By Erin Huffstetler | 05/15/2018 | 3 Comments
This post may contain affiliate links. View our disclosure.
I found this vintage metal loveseat at a yard sale last summer for $20, but it sure didn’t look like this when I got it.
Up until last weekend, this is what it looked like.
Lots of peeling paint and rust, topped off with a thick layer of pollen.
Have some metal outdoor furniture that you need to repaint? Here how to get a paint job that looks good and lasts.
The Right Way to Repaint Metal Outdoor Furniture
If you want a perfectly smooth finish, hire someone to sandblast your patio furniture, or use paint stripper to remove all the paint.
Otherwise, just use a wire brush to remove any loose paint.
Then, follow up with 80-100 grit sandpaper. I recommend using a palm sander (and a dust mask) to speed up the process. I spent three hours wire brushing and sanding this loveseat. It’s worth putting the time into surface prep, if you want your paint to hold up for a long time.
Pro Tip: If the paint on your outdoor furniture isn’t peeling, skip all the brushing and sanding, and apply a liquid sander deglosser. It’ll rough up the surface, so your new coat of paint adheres well.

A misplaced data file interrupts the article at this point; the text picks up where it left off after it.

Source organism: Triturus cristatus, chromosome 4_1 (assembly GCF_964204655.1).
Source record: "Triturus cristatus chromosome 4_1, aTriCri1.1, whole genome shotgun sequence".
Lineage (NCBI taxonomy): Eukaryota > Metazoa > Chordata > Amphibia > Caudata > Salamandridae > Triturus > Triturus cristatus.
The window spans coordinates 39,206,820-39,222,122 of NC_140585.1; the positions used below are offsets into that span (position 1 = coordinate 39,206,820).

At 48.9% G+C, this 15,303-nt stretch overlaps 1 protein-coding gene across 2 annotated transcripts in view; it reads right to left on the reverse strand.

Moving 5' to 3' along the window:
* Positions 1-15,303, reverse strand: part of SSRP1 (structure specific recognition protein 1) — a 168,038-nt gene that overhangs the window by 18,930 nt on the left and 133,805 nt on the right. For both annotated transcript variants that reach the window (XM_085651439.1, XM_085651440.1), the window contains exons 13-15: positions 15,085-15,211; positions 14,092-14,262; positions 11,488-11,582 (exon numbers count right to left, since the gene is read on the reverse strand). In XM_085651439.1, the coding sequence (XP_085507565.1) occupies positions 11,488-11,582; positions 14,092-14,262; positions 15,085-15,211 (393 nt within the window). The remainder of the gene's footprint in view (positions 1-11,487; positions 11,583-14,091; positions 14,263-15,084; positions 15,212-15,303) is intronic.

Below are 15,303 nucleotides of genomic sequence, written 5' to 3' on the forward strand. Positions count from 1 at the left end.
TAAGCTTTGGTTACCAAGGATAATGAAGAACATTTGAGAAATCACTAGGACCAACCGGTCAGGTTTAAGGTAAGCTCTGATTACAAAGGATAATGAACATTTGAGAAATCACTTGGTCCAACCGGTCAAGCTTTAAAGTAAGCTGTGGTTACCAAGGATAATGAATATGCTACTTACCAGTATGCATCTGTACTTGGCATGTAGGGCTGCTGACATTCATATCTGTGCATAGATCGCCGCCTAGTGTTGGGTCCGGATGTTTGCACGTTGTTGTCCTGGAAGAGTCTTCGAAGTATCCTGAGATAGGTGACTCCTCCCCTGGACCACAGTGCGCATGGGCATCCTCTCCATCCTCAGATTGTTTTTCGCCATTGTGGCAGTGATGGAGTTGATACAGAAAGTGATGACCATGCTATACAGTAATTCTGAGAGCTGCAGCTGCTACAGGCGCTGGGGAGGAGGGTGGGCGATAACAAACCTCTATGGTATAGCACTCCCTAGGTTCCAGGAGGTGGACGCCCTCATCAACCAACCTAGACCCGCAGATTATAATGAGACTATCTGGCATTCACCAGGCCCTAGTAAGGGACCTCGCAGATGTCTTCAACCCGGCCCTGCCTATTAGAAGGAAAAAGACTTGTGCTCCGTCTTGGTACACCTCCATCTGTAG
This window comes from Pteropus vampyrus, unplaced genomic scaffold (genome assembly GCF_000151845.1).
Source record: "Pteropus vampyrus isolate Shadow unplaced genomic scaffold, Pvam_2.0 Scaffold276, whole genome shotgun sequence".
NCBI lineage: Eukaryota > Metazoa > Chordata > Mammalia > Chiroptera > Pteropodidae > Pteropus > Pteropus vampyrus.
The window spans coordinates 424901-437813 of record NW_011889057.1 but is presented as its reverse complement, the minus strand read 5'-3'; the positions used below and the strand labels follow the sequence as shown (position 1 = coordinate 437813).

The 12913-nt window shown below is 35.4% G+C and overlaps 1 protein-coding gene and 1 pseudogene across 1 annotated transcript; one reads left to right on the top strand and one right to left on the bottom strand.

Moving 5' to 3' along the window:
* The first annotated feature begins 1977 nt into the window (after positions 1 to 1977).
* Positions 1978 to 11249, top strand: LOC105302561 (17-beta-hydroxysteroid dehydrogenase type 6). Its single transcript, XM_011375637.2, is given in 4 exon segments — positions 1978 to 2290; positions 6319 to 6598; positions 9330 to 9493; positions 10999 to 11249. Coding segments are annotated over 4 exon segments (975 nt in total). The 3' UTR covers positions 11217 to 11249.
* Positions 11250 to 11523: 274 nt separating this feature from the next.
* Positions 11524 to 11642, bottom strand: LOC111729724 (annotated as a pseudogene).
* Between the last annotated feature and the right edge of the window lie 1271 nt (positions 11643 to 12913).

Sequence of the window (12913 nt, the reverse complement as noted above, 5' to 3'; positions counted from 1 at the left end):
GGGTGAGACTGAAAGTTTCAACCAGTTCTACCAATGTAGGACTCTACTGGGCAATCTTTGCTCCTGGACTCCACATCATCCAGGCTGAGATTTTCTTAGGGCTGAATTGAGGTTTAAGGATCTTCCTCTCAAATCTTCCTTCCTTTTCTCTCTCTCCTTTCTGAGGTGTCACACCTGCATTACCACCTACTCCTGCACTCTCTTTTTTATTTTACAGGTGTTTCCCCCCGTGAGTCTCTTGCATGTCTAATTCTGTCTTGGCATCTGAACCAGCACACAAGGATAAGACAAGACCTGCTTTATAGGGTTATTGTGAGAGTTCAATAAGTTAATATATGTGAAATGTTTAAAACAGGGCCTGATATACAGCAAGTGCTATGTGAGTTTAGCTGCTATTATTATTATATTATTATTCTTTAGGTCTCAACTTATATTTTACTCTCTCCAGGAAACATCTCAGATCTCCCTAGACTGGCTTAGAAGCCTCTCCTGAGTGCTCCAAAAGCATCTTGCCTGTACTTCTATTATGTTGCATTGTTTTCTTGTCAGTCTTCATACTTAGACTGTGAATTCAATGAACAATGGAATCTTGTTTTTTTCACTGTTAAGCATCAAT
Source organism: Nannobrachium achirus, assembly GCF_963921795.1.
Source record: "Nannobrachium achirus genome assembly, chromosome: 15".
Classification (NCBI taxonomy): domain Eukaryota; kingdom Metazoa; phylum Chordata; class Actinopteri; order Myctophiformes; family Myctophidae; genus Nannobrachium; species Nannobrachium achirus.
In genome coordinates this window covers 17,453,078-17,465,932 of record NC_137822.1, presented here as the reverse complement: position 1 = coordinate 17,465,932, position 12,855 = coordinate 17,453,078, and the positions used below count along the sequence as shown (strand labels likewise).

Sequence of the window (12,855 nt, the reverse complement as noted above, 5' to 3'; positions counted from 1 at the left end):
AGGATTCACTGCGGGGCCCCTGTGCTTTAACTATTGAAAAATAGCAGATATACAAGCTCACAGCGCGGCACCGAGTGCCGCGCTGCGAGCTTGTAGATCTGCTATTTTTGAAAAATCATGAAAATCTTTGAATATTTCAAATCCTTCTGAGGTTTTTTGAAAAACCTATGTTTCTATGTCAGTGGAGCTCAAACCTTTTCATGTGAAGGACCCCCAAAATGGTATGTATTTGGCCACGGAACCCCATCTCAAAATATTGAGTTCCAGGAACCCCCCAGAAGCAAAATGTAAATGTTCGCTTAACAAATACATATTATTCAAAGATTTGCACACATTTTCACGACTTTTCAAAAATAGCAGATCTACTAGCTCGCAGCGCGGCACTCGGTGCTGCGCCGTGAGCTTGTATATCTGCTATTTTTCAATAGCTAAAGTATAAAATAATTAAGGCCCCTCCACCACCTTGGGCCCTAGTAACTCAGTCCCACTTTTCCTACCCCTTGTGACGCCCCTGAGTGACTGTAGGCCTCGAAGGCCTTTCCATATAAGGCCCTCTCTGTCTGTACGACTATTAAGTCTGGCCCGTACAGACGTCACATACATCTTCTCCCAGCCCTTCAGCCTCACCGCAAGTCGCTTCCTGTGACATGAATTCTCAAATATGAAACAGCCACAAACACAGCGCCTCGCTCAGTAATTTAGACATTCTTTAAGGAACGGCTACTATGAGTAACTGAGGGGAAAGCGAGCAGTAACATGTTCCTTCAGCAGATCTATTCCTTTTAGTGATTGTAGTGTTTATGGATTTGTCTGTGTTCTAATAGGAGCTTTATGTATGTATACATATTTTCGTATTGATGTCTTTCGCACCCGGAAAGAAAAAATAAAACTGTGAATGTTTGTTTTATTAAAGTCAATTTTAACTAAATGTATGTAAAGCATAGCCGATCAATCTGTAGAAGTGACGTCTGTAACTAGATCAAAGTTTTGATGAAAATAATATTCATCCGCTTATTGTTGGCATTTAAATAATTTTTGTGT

Once you’ve prepared the surface, dust your patio furniture off; then, put on a protective mask, and apply a coat of primer. If you’re starting with bare metal, use Rustoleum Clean Metal Primer (or the equivalent). If you’re starting with rusted metal, use Rustoleum Rusty Metal Primer (or the equivalent).
Pro Tip: Spend a few bucks on a spray paint handle. Your trigger finger will thank you.
Allow the primer to dry. Then, look over the surface of your piece to see if there are any places where the primer has raised the surface of the old paint. If there are, use a razor blade to remove the lifted paint.
Then, follow up with two to three coats of spray paint.
If you want to do a two-tone paint job. Just spray the first color; then, use strips of paper or plastic to mask off the painted parts, before you spray the second color.
Allow the paint to dry and harden for a few days before you put your outdoor furniture to use.